The defining message of the Vote Leave campaign was that “leaving the EU … will save our sovereignty.” Before and after the referendum, leading Brexiteers within the government have embedded their arguments of global trade and reduced immigration within the noble principle that parliament, and by extension the British people it represents, remain sovereignty.
Yet this week saw yet another clear demonstration of the government curtailing parliamentary oversight of its’ disastrous Brexit strategy. After weeks of delaying tactics in which the government refused to comply with cross-party calls that it release a series of confidential studies on the economic impact of Brexit, Brexit Secretary David Davis risks becoming the first politician in centuries to be held in contempt of parliament after finally distributing incomplete and heavily edited reports.
The government withheld any information they considered ‘sensitive’, despite a binding, unanimous vote by MPs for complete access of the documents as well as reassurances by the Brexit select committee that any sensitive information would be treated appropriately. David Davis’ extreme self-editing meant that MPs received around twenty reports fewer than expected, with Keir Starmer expressing his shock at the paucity of information that the government deemed fit to share.
The fact that MPs had to utilise every parliamentary trick available just to secure the release of the modified information, including a ‘humble address’ that directly called upon The Queen to force Mr Davis to release the impact assessments, demonstrates the government’s desire to keep parliament at arms-length whilst key decisions are made by Theresa May’s core team. To then release such a watered-down version of what parliament requested was too much even for fierce Brexiteer Jacob Rees-Mogg, who said the government was “in serious constitutional waters if it doesn’t provide the full information … if you try to trample the rights of Commons in government … you have no means of curtailing abuses of power.”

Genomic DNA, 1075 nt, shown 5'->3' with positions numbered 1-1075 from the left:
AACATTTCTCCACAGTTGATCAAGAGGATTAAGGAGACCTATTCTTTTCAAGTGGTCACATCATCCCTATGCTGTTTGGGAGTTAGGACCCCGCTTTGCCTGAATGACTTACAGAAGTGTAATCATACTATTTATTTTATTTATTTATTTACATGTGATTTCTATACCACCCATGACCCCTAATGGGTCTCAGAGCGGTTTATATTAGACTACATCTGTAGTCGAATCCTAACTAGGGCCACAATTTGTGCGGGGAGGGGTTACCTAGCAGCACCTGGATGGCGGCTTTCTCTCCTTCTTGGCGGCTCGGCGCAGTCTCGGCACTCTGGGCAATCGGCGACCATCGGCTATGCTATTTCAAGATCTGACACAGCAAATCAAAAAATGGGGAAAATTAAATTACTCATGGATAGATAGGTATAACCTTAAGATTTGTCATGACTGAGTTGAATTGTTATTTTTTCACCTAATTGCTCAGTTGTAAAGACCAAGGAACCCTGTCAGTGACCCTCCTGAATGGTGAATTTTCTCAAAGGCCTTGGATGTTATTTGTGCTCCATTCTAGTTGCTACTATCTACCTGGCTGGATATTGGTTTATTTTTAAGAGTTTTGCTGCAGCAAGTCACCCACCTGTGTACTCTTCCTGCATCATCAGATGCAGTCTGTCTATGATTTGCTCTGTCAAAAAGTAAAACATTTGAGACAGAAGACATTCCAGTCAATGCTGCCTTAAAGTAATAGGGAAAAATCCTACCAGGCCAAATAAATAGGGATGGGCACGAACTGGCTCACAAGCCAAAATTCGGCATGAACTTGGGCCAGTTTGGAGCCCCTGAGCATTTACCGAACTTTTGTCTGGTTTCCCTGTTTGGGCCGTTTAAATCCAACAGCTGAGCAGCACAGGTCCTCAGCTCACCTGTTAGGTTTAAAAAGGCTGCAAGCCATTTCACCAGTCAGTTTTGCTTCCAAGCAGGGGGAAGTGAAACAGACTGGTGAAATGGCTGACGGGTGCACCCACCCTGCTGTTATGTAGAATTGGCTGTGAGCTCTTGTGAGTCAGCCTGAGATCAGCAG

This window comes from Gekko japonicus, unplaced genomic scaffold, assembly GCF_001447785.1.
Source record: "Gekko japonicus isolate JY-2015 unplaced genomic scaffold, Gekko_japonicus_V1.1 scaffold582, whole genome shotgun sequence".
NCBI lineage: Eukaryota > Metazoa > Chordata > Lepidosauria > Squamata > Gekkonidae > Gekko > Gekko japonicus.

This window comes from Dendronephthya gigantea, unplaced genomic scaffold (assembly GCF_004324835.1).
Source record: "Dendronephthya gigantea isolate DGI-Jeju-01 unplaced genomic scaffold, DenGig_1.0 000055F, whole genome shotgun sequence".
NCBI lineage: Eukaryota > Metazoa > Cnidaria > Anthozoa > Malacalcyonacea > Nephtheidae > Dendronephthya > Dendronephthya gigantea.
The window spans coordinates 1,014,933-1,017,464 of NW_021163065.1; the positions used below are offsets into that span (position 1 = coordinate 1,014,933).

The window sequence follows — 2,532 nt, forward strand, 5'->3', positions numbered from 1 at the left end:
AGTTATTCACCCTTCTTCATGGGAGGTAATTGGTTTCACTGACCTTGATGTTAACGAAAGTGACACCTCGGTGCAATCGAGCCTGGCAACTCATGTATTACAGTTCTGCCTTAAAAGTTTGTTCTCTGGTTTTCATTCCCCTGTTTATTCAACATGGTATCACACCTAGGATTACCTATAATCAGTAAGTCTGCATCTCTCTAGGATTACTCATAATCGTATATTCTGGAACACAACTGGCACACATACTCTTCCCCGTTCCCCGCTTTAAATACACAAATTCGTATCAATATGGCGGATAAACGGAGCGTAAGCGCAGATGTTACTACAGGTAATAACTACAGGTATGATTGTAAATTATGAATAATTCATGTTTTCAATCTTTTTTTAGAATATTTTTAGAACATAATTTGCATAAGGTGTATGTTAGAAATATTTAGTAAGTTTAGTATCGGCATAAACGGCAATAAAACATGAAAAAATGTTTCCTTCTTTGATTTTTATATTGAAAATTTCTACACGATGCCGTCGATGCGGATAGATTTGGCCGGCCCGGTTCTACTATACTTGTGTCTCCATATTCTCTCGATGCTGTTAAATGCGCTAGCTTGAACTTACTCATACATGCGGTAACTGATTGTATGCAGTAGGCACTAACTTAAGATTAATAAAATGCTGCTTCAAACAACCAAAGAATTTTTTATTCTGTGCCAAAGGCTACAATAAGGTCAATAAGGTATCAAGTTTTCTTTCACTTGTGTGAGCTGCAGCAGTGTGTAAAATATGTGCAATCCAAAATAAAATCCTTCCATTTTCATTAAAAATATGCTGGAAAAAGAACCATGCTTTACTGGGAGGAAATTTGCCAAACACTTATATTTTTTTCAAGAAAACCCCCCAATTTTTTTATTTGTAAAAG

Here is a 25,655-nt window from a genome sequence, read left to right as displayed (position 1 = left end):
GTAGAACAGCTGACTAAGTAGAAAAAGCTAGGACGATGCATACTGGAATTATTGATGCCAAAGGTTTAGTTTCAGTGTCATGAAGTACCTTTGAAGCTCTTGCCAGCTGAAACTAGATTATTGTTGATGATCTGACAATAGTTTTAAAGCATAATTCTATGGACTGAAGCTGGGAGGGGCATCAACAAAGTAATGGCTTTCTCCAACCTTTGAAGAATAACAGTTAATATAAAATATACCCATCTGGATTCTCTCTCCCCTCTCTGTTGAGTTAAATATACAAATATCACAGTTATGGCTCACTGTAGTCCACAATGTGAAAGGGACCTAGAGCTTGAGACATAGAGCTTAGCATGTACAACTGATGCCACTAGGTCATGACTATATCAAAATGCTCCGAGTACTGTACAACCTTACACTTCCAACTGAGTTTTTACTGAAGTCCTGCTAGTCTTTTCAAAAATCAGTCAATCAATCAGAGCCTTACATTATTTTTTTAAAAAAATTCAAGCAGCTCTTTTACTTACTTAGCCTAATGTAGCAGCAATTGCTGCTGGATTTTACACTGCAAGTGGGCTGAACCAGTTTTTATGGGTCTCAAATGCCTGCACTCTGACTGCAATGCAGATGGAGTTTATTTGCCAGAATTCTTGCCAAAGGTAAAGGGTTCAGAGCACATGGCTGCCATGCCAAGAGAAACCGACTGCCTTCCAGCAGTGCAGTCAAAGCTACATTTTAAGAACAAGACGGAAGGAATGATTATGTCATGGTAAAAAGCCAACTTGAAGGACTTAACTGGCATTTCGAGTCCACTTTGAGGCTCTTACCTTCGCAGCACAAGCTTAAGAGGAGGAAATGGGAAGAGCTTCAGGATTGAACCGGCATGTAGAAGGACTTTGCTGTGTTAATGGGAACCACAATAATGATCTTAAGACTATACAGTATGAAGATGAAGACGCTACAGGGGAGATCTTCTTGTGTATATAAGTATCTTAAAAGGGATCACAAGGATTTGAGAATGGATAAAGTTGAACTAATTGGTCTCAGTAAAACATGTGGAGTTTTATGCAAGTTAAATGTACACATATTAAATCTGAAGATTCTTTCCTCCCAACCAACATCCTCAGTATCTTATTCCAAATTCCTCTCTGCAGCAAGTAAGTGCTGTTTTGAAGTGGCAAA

Yet this remarkably disrespectful approach should not be surprising, as secrecy and concentration of executive power has defined this government’s approach to Brexit. The government’s ‘Great Repeal Bill’ has been widely criticised for granting extraordinarily sweeping and unchecked powers to ministers as they incorporate EU directives into British law. Meanwhile, Andrea Leadsom has also passed a motion to swing influential public bill committees in the government’s favour.
The dispute over the Brexit documents is simply the latest demonstration that, despite its empty rhetorical commitment to the sanctity of parliamentary sovereignty, this government would rather circumvent our parliamentary checks and balances. Labour must continue to oppose the government’s efforts to deliver the hard, centrally-managed Brexit that the electorate resoundingly rejected in June.